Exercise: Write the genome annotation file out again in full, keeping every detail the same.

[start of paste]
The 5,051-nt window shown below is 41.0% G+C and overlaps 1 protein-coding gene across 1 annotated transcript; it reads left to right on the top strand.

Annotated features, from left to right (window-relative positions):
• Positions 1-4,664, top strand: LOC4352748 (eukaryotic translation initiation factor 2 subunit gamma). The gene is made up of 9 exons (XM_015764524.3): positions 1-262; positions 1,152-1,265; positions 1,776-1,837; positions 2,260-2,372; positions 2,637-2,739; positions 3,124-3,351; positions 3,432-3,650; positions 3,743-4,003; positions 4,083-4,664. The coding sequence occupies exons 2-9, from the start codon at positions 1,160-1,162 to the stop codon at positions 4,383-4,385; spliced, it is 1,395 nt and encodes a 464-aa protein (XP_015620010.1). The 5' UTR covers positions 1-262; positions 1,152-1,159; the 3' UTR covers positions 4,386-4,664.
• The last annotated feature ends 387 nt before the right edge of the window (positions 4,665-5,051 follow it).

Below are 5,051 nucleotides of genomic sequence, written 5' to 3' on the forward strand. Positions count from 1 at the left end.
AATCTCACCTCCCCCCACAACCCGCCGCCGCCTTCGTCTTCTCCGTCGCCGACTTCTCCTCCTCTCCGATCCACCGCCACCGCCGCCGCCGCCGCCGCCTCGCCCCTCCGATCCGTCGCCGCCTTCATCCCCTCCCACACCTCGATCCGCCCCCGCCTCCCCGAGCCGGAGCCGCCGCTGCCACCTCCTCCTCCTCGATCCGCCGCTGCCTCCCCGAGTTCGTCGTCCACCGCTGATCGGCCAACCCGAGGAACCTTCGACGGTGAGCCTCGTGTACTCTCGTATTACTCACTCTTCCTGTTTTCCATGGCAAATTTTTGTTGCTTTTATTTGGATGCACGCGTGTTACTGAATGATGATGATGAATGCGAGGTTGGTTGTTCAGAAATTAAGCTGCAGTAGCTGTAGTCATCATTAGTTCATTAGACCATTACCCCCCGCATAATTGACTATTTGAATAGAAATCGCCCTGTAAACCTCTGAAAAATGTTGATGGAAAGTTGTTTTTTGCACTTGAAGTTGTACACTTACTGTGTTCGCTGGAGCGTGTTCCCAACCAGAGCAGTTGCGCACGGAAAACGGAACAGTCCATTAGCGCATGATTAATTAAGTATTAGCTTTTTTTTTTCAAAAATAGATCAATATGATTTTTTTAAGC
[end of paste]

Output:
The 5,051-nt window shown below is 41.0% G+C and overlaps 1 protein-coding gene across 1 annotated transcript; it reads left to right on the top strand.

Annotated features, from left to right (window-relative positions):
• Positions 1-4,664, top strand: LOC4352748 (eukaryotic translation initiation factor 2 subunit gamma). The gene is made up of 9 exons (XM_015764524.3): positions 1-262; positions 1,152-1,265; positions 1,776-1,837; positions 2,260-2,372; positions 2,637-2,739; positions 3,124-3,351; positions 3,432-3,650; positions 3,743-4,003; positions 4,083-4,664. The coding sequence occupies exons 2-9, from the start codon at positions 1,160-1,162 to the stop codon at positions 4,383-4,385; spliced, it is 1,395 nt and encodes a 464-aa protein (XP_015620010.1). The 5' UTR covers positions 1-262; positions 1,152-1,159; the 3' UTR covers positions 4,386-4,664.
• The last annotated feature ends 387 nt before the right edge of the window (positions 4,665-5,051 follow it).

Below are 5,051 nucleotides of genomic sequence, written 5' to 3' on the forward strand. Positions count from 1 at the left end.
AATCTCACCTCCCCCCACAACCCGCCGCCGCCTTCGTCTTCTCCGTCGCCGACTTCTCCTCCTCTCCGATCCACCGCCACCGCCGCCGCCGCCGCCGCCTCGCCCCTCCGATCCGTCGCCGCCTTCATCCCCTCCCACACCTCGATCCGCCCCCGCCTCCCCGAGCCGGAGCCGCCGCTGCCACCTCCTCCTCCTCGATCCGCCGCTGCCTCCCCGAGTTCGTCGTCCACCGCTGATCGGCCAACCCGAGGAACCTTCGACGGTGAGCCTCGTGTACTCTCGTATTACTCACTCTTCCTGTTTTCCATGGCAAATTTTTGTTGCTTTTATTTGGATGCACGCGTGTTACTGAATGATGATGATGAATGCGAGGTTGGTTGTTCAGAAATTAAGCTGCAGTAGCTGTAGTCATCATTAGTTCATTAGACCATTACCCCCCGCATAATTGACTATTTGAATAGAAATCGCCCTGTAAACCTCTGAAAAATGTTGATGGAAAGTTGTTTTTTGCACTTGAAGTTGTACACTTACTGTGTTCGCTGGAGCGTGTTCCCAACCAGAGCAGTTGCGCACGGAAAACGGAACAGTCCATTAGCGCATGATTAATTAAGTATTAGCTTTTTTTTTTCAAAAATAGATCAATATGATTTTTTTAAGC